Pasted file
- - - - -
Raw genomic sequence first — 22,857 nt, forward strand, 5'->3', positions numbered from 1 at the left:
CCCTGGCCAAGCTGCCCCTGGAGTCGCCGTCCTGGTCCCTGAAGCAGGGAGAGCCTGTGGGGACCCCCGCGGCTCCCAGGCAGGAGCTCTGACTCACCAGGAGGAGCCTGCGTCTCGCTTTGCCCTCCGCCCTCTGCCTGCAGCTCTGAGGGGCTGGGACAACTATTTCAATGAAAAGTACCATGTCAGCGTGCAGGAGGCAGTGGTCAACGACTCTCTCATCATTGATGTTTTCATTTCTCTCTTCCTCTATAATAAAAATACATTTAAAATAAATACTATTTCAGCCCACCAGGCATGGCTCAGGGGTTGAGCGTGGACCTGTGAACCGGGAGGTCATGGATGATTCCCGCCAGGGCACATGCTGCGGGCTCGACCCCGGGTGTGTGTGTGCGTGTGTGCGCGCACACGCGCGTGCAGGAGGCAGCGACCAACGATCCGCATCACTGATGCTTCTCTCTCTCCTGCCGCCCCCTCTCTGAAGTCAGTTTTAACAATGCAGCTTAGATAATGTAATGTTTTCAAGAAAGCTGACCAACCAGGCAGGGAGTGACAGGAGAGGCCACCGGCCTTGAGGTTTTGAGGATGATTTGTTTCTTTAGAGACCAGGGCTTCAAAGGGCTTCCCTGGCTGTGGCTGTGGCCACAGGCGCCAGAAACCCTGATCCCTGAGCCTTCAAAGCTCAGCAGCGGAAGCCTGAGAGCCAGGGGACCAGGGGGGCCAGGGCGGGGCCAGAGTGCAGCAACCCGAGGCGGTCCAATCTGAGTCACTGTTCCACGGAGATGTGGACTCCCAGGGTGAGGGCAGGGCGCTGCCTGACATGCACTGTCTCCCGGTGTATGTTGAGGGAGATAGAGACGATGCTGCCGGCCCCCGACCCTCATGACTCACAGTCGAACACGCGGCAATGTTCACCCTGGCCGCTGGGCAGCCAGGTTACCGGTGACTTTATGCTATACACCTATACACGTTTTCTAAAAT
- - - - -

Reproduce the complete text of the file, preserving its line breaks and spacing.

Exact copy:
Raw genomic sequence first — 22,857 nt, forward strand, 5'->3', positions numbered from 1 at the left:
CCCTGGCCAAGCTGCCCCTGGAGTCGCCGTCCTGGTCCCTGAAGCAGGGAGAGCCTGTGGGGACCCCCGCGGCTCCCAGGCAGGAGCTCTGACTCACCAGGAGGAGCCTGCGTCTCGCTTTGCCCTCCGCCCTCTGCCTGCAGCTCTGAGGGGCTGGGACAACTATTTCAATGAAAAGTACCATGTCAGCGTGCAGGAGGCAGTGGTCAACGACTCTCTCATCATTGATGTTTTCATTTCTCTCTTCCTCTATAATAAAAATACATTTAAAATAAATACTATTTCAGCCCACCAGGCATGGCTCAGGGGTTGAGCGTGGACCTGTGAACCGGGAGGTCATGGATGATTCCCGCCAGGGCACATGCTGCGGGCTCGACCCCGGGTGTGTGTGTGCGTGTGTGCGCGCACACGCGCGTGCAGGAGGCAGCGACCAACGATCCGCATCACTGATGCTTCTCTCTCTCCTGCCGCCCCCTCTCTGAAGTCAGTTTTAACAATGCAGCTTAGATAATGTAATGTTTTCAAGAAAGCTGACCAACCAGGCAGGGAGTGACAGGAGAGGCCACCGGCCTTGAGGTTTTGAGGATGATTTGTTTCTTTAGAGACCAGGGCTTCAAAGGGCTTCCCTGGCTGTGGCTGTGGCCACAGGCGCCAGAAACCCTGATCCCTGAGCCTTCAAAGCTCAGCAGCGGAAGCCTGAGAGCCAGGGGACCAGGGGGGCCAGGGCGGGGCCAGAGTGCAGCAACCCGAGGCGGTCCAATCTGAGTCACTGTTCCACGGAGATGTGGACTCCCAGGGTGAGGGCAGGGCGCTGCCTGACATGCACTGTCTCCCGGTGTATGTTGAGGGAGATAGAGACGATGCTGCCGGCCCCCGACCCTCATGACTCACAGTCGAACACGCGGCAATGTTCACCCTGGCCGCTGGGCAGCCAGGTTACCGGTGACTTTATGCTATACACCTATACACGTTTTCTAAAAT